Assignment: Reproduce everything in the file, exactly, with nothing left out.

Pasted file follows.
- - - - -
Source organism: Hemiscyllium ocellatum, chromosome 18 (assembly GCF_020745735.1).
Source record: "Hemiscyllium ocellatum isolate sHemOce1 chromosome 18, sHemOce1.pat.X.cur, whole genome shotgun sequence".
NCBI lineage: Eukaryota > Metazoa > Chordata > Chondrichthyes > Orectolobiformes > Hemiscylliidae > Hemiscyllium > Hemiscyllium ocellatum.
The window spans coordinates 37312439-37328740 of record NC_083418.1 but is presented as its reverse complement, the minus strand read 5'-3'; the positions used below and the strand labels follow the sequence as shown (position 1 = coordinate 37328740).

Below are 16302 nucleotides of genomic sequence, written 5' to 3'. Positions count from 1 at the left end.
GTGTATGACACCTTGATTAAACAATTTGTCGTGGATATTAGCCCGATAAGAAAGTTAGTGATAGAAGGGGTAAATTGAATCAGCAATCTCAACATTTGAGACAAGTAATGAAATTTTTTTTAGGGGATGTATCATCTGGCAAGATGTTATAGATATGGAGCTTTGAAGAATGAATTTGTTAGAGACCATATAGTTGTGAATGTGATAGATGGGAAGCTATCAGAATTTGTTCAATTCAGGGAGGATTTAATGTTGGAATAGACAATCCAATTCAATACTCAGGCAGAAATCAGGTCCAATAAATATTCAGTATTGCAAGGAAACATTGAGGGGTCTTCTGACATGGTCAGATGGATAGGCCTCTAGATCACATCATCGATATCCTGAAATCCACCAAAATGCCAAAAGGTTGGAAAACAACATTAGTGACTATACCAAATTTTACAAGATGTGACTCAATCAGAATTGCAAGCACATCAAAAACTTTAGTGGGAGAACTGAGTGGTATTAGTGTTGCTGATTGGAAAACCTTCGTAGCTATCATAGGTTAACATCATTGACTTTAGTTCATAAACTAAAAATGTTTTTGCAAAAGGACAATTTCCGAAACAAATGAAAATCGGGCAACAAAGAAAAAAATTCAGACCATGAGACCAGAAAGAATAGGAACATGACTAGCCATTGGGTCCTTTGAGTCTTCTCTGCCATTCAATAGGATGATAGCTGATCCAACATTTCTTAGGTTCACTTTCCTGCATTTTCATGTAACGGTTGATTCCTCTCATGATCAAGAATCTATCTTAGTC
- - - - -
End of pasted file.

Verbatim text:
Source organism: Hemiscyllium ocellatum, chromosome 18 (assembly GCF_020745735.1).
Source record: "Hemiscyllium ocellatum isolate sHemOce1 chromosome 18, sHemOce1.pat.X.cur, whole genome shotgun sequence".
NCBI lineage: Eukaryota > Metazoa > Chordata > Chondrichthyes > Orectolobiformes > Hemiscylliidae > Hemiscyllium > Hemiscyllium ocellatum.
The window spans coordinates 37312439-37328740 of record NC_083418.1 but is presented as its reverse complement, the minus strand read 5'-3'; the positions used below and the strand labels follow the sequence as shown (position 1 = coordinate 37328740).

Below are 16302 nucleotides of genomic sequence, written 5' to 3'. Positions count from 1 at the left end.
GTGTATGACACCTTGATTAAACAATTTGTCGTGGATATTAGCCCGATAAGAAAGTTAGTGATAGAAGGGGTAAATTGAATCAGCAATCTCAACATTTGAGACAAGTAATGAAATTTTTTTTAGGGGATGTATCATCTGGCAAGATGTTATAGATATGGAGCTTTGAAGAATGAATTTGTTAGAGACCATATAGTTGTGAATGTGATAGATGGGAAGCTATCAGAATTTGTTCAATTCAGGGAGGATTTAATGTTGGAATAGACAATCCAATTCAATACTCAGGCAGAAATCAGGTCCAATAAATATTCAGTATTGCAAGGAAACATTGAGGGGTCTTCTGACATGGTCAGATGGATAGGCCTCTAGATCACATCATCGATATCCTGAAATCCACCAAAATGCCAAAAGGTTGGAAAACAACATTAGTGACTATACCAAATTTTACAAGATGTGACTCAATCAGAATTGCAAGCACATCAAAAACTTTAGTGGGAGAACTGAGTGGTATTAGTGTTGCTGATTGGAAAACCTTCGTAGCTATCATAGGTTAACATCATTGACTTTAGTTCATAAACTAAAAATGTTTTTGCAAAAGGACAATTTCCGAAACAAATGAAAATCGGGCAACAAAGAAAAAAATTCAGACCATGAGACCAGAAAGAATAGGAACATGACTAGCCATTGGGTCCTTTGAGTCTTCTCTGCCATTCAATAGGATGATAGCTGATCCAACATTTCTTAGGTTCACTTTCCTGCATTTTCATGTAACGGTTGATTCCTCTCATGATCAAGAATCTATCTTAGTC